Excised Leaf and Field Trials
Crab-shell chitosan was obtained from Vanson/Halo Source, Redmond, WA. The dried flakes of crab-shell chitosan (200 g) are not directly water-soluble. To solubilize the chitosan, the dried flakes were wetted with 50 ml of glacial acetic acid overnight. The mix was progressively taken to a volume of 12 liters with de-ionized water. The solubilized chitosan was filtered to remove any particles that could clog spray nozzles and was adjusted to pH 5.2 with 5 N NaOH. The final stock solution consisted of approximately 7 mg of chitosan per ml. Alternately, commercially available crab-shell chitosan-lactate was prepared and supplied by Vanson/Halo Source. The crab-shell chitosan had been solubilized in dilute lactic acid, pH adjusted, and desiccated to a water-soluble powder. A copper sulfate pentahydrate (53 mg/ml) formulation, CT-100, was labeled by Bond Tech and was manufactured by Chemtech Inc., Muncie, IN. Other copper treatments consisted of Baker Analyzed reagent-grade copper sulfate pentahydrate (Cu) (100% active ingredient) and a commercial fungicide with 53.8% copper hydroxide, Kocide 2000, obtained from Griffin LLC, Valdosta, GA. Additionally, Bravo WS, a synthetic fungicide with 72% chlorothalonil as the active ingredient, was obtained from ISK Biosciences Corp., Mentor, OH.
Russet Burbank potato plants were grown to the 12-leaf stage in a greenhouse in potting soil for the excised leaf trials and to at least the 12-leaf stage for the field trial in Pullman, WA. In the field, each treatment (200 ml of spray solution) was applied to two randomly-assigned rows of 10 plants (20 ml per plant) within field plots of Russet Norkota. In the greenhouse each of 3 individually-potted (15-cm pots) Russet Burbank potatoes plants was sprayed with a 25-ml volume of each treatment solution. For excised leaf assays the plants were sprayed 3 to 5 days prior to inoculation. In the field trial, experimental plots within plant rows were sprayed approximately weekly from July until September. Three to five days after treatment, seven sets of three leaflets or typically seven complete leaves (replications) of uniform size (seven leaflets each) were removed from each treatment of potato plants from the field or from greenhouse plants. The leaves were briefly washed on each side with a water atomizer and organized, upper surface up, in 27- × 40-cm casserole dishes that contained three layers of presoaked paper towels under three layers of plastic door screen. Following inoculation of the center of each leaflet with a 25 µl droplet of a spore suspension of P. infestans containing 1.5 to 2.5 × 104 sporangia per ml, the dishes were covered with 3 layers of gas-permeable plastic wrap. The virulence of the P. infestans (genotype US 8) inoculum was maintained on excised potato leaves. Virulent sporangia used for inoculum were harvested from infected potato leaves 5 to 10 days after inoculation. The inoculated leaves were held in casserole dishes at 16°C, with 8 h of light and 100% humidity and with daily rotation within the incubator for at least 5 days prior to analysis. Disease intensity was measured as the percent surface area of each leaflet showing visible symptoms. Leaf yellowing associated with copper toxicity was assessed visually.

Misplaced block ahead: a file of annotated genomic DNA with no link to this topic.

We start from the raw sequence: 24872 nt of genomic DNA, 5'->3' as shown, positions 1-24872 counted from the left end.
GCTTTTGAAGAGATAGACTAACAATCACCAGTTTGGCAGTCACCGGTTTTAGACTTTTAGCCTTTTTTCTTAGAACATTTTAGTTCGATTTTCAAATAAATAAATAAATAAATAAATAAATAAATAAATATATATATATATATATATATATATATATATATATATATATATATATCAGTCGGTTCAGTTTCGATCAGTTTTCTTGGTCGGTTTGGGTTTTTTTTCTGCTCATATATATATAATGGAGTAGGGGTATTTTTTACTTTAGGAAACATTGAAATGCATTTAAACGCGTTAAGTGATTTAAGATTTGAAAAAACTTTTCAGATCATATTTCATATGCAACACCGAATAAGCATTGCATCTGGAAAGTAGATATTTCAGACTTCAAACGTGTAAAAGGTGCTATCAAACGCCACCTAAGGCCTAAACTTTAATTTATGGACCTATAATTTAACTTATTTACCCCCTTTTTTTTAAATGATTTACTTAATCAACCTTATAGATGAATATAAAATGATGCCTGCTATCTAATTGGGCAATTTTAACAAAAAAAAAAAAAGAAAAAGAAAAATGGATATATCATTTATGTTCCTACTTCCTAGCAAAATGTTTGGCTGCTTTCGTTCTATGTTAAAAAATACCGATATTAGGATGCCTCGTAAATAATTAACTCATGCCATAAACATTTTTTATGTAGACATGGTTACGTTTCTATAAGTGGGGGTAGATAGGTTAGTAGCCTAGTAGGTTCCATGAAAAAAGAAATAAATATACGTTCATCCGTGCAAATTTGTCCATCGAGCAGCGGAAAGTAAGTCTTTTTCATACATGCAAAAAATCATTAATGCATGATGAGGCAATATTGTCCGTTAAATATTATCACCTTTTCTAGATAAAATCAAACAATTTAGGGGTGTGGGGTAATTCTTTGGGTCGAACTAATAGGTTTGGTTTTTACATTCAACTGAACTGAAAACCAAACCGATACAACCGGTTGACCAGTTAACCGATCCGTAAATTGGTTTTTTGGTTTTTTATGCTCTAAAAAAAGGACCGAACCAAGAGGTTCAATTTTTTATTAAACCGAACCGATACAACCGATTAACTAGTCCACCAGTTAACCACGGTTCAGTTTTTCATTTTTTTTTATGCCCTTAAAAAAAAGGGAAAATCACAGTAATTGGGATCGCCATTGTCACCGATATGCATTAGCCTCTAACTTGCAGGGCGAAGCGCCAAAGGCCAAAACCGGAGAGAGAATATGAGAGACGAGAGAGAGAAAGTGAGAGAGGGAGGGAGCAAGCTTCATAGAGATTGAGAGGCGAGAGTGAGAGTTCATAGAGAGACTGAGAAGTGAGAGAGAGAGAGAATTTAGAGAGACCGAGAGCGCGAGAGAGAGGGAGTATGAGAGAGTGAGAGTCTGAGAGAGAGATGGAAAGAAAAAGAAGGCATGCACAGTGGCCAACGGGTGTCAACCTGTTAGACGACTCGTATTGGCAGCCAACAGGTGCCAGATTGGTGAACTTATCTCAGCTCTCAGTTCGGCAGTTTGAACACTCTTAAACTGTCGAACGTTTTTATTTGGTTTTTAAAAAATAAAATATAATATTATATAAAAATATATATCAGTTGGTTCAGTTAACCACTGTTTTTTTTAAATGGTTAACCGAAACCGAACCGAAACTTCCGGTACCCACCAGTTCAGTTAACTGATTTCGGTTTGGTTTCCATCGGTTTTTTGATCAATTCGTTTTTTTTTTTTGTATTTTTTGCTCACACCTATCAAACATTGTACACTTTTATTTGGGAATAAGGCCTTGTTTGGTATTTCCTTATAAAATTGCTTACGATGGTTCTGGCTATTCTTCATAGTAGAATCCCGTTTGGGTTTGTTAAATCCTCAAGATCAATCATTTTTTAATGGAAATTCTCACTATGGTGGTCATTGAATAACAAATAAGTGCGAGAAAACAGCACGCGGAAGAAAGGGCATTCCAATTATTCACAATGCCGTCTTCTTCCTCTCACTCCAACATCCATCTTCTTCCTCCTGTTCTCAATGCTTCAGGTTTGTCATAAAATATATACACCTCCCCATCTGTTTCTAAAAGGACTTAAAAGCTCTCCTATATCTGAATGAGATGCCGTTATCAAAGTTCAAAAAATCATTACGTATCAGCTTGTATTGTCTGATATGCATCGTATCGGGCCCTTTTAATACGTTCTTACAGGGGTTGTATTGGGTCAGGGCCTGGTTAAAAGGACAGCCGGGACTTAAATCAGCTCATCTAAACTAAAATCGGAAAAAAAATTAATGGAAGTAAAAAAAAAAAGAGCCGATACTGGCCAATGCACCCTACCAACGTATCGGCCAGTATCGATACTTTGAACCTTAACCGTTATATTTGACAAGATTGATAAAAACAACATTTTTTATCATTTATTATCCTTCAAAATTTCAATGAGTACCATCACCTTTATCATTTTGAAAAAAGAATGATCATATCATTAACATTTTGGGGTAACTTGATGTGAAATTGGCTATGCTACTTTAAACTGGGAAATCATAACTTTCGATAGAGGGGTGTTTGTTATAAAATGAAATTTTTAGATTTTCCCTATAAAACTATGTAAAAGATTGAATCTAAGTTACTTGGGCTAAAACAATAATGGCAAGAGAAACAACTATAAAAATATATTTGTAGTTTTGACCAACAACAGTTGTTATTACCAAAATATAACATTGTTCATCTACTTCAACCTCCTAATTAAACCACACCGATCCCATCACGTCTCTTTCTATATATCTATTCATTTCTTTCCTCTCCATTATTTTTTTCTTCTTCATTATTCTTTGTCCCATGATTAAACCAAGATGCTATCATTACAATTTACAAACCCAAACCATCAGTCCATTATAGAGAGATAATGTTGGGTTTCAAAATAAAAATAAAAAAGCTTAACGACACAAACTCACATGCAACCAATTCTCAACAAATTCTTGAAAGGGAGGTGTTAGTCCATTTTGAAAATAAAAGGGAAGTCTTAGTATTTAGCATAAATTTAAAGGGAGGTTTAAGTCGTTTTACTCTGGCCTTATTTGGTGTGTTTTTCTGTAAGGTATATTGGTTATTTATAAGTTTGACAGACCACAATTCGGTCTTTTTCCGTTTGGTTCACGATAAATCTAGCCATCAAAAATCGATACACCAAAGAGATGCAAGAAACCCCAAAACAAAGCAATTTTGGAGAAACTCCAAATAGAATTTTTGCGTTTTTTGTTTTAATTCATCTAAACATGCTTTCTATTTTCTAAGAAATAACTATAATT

Treatments were established in a randomized complete block design, typically with six to ten treatments in each trial. The "percent surface area of the leaflet infected" was determined for each of seven leaflets per leaf and there were seven to eight leaves per treatment. Data was processed with the ANOVA procedure of SAS 6.12 (SAS Institute Inc., Cary, NC). The LSD values are noted in the figure legends.